Discussion

Identifying groups of preprocessing methods or parameters that consistently produce similar results across diverse and heterogeneous data can help in generalizing performance and establishing functional equivalency between methods. For methods that produce different results, the question stands: “which method is better?” Our experience has led us to conclude that attempting to produce a single “gold standard” for pre-processing may be infeasible or ill-advised. Instead, a diversity approach may lead to more reproducible and meaningful results. If a federation of automated processing pipelines with well-documented and standardized parameter choices were available, researchers could run their data through several of them and compare the results as part of reporting their research. Large differences in analysis output would be analyzed as part of the research reporting, leading to a better understanding both of the methods and the underlying neural phenomena.

References

[1]  K. A. Robbins, J. Touryan, T. Mullen, C. Kothe, and N. Bigdely-Shamlo, “How sensitive are EEG results to preprocessing methods: A benchmarking study,” IEEE Trans Neural Syst Rehabil Eng, vol. 28, no. 5, pp. 1081–1090, May 2020, doi: 10.1109/TNSRE.2020.2980223.

[2]  N. Bigdely-Shamlo, J. Touryan, A. Ojeda, C. Kothe, T. Mullen, and K. Robbins, “Automated EEG mega-analysis I: Spectral and amplitude characteristics across studies,” NeuroImage, p. 116361, Nov. 2019, doi: 10.1016/j.neuroimage.2019.116361.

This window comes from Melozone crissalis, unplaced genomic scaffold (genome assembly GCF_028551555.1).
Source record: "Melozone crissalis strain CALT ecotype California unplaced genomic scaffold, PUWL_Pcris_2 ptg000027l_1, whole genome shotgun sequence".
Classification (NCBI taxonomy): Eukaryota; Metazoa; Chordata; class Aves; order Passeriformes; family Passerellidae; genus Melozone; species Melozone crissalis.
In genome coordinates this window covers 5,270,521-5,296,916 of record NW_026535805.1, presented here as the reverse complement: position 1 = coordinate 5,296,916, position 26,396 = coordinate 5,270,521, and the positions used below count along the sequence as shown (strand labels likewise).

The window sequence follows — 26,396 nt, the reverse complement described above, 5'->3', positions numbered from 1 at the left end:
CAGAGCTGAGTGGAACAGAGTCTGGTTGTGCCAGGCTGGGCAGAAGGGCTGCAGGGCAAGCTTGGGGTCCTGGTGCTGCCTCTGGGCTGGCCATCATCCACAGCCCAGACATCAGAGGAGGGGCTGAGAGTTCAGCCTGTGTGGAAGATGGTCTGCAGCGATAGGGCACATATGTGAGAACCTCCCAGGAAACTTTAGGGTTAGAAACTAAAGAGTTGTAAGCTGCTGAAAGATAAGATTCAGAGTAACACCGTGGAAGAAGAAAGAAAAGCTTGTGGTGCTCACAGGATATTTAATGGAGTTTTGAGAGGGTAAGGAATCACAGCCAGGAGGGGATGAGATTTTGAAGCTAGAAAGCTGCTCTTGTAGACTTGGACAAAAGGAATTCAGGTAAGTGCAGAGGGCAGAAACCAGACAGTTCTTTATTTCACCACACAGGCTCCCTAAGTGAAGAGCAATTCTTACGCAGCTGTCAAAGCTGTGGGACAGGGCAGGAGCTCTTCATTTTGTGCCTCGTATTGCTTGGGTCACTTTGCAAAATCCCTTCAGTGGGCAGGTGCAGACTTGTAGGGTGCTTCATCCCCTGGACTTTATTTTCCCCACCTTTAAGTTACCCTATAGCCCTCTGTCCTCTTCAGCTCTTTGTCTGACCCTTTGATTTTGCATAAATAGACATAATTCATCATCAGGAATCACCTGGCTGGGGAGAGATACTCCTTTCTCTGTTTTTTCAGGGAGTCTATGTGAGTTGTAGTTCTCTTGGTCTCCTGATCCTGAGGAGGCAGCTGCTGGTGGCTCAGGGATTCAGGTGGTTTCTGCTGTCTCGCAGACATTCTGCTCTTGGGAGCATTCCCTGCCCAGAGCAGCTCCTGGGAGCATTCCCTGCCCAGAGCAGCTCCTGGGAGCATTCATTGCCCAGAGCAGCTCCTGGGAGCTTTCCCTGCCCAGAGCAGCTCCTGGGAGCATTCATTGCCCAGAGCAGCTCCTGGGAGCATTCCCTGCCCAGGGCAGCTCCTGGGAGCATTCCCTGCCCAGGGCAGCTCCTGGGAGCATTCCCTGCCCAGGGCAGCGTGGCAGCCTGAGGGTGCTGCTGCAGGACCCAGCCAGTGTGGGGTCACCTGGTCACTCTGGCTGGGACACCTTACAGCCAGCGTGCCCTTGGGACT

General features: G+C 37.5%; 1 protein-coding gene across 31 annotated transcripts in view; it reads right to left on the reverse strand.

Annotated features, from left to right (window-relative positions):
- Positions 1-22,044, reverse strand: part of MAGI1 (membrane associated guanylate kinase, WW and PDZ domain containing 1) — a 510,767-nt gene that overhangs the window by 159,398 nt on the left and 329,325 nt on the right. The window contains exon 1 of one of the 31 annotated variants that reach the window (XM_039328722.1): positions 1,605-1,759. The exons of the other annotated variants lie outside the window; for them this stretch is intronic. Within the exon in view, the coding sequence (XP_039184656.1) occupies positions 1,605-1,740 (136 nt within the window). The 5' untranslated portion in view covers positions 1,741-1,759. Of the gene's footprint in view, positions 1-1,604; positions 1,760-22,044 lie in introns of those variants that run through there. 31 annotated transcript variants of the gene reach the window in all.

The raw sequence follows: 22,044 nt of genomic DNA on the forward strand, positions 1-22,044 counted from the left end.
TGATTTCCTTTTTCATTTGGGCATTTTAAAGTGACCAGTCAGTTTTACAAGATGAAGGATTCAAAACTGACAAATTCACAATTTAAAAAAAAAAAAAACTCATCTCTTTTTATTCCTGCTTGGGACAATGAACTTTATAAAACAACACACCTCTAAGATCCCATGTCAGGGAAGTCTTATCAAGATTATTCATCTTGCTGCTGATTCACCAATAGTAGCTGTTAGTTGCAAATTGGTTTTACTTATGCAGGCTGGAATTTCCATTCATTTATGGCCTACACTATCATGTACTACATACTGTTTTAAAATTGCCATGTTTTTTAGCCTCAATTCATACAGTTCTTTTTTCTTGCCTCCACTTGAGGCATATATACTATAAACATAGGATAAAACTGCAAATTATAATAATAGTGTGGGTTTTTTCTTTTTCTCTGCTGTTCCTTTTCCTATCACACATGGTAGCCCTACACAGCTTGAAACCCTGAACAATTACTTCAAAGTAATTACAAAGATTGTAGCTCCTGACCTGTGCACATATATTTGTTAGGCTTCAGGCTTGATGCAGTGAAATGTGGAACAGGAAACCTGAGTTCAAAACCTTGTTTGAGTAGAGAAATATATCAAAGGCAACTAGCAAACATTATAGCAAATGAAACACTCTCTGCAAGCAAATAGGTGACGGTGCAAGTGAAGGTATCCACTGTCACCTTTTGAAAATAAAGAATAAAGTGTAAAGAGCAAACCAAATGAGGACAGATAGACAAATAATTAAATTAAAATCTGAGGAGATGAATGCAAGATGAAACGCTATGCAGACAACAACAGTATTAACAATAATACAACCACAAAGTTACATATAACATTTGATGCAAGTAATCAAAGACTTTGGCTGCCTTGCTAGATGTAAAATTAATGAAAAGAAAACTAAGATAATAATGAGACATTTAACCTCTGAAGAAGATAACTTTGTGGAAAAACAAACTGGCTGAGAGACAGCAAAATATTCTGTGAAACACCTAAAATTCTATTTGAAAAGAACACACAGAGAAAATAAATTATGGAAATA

[3]  N. Bigdely-Shamlo, J. Touryan, A. Ojeda, C. Kothe, T. Mullen, and K. Robbins, “Automated EEG mega-analysis II: Cognitive aspects of event related features,” NeuroImage, p. 116054, Sep. 2019, doi: 10.1016/j.neuroimage.2019.116054.

 

[1] See https://github-com/VisLab/EEG-Pipelines for an implementation of the Huber mean function.

 

Author Biographies:

Tim Mullen holds M.S. and Ph.D degrees in cognitive sciences from UC San Diego, and B.A.s in computer science and cognitive neuroscience (highest honors) from UC Berkeley. He is a recipient of the UCSD ChancellorÕs Dissertation Medal, IEEE best paper awards, and various fellowships. His scientific research centers on computational neuroscience and applications of machine learning and signal processing to electrophysiological and other data to understand neural dynamics and brain network function and to decode mental states. Over the last decade, he has contributed extensively to open source software and standards initiatives for neuroscience data analysis and sharing, including the EEGLAB ecosystem. He is founding CEO and Research Director at Intheon, which is pioneering a software platform for neural/bioÊdata analytics and brain-computer interfacing.

 

Kay Robbins (M’89–SM’04) holds B.S. and Ph.D. degrees in mathematics from the Massachusetts Institute of Technology, Boston, MA, USA. She is currently a Professor Emeritus in the Department of Computer Science at the University of Texas at San Antonio, San Antonio, TX, USA, where she continues work on large-scale analysis and visualization of scientific data, with particular interests in neuroscience. Her lab has developed many open-source tools for EEG analysis. She is also working closely with a community of researchers to develop and standardize methods and vocabulary for annotating experimental data suitable to large-scale analysis.